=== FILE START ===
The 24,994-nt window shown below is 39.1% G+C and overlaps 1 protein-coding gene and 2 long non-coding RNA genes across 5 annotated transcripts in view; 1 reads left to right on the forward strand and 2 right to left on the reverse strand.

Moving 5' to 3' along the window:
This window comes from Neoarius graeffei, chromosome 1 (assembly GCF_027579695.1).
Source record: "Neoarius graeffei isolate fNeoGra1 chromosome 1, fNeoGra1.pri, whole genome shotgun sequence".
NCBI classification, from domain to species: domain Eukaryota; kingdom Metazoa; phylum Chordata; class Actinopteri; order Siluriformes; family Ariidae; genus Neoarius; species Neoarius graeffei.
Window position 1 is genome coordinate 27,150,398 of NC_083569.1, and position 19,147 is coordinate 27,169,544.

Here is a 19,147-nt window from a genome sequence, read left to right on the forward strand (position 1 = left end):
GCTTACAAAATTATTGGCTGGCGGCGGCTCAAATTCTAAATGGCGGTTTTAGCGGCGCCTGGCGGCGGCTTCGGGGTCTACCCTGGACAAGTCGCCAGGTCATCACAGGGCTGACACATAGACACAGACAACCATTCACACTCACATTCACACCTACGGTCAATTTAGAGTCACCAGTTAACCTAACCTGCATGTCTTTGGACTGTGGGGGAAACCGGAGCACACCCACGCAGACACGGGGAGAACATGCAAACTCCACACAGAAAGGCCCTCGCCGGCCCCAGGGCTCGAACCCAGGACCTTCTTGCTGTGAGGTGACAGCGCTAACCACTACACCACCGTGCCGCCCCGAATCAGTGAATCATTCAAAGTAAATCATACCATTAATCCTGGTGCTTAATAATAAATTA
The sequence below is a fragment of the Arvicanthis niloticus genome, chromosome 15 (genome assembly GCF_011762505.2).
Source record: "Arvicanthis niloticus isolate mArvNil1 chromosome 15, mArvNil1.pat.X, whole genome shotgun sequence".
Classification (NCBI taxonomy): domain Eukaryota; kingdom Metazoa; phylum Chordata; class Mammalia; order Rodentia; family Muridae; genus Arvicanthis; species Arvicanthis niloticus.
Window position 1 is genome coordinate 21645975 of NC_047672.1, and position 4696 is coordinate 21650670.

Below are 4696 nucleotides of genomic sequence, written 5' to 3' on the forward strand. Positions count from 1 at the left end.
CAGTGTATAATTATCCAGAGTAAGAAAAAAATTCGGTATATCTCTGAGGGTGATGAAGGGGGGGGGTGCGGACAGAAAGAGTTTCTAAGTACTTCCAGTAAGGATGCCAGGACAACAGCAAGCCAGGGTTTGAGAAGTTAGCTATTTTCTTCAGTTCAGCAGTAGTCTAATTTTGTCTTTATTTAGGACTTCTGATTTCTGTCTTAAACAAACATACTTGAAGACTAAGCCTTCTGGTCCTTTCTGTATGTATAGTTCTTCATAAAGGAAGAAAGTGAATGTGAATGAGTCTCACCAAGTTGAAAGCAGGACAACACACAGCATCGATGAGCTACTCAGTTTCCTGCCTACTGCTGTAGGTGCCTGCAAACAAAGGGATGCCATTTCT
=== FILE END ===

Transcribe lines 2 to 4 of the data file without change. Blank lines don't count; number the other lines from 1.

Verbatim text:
Moving 5' to 3' along the window:
This window comes from Neoarius graeffei, chromosome 1 (assembly GCF_027579695.1).
Source record: "Neoarius graeffei isolate fNeoGra1 chromosome 1, fNeoGra1.pri, whole genome shotgun sequence".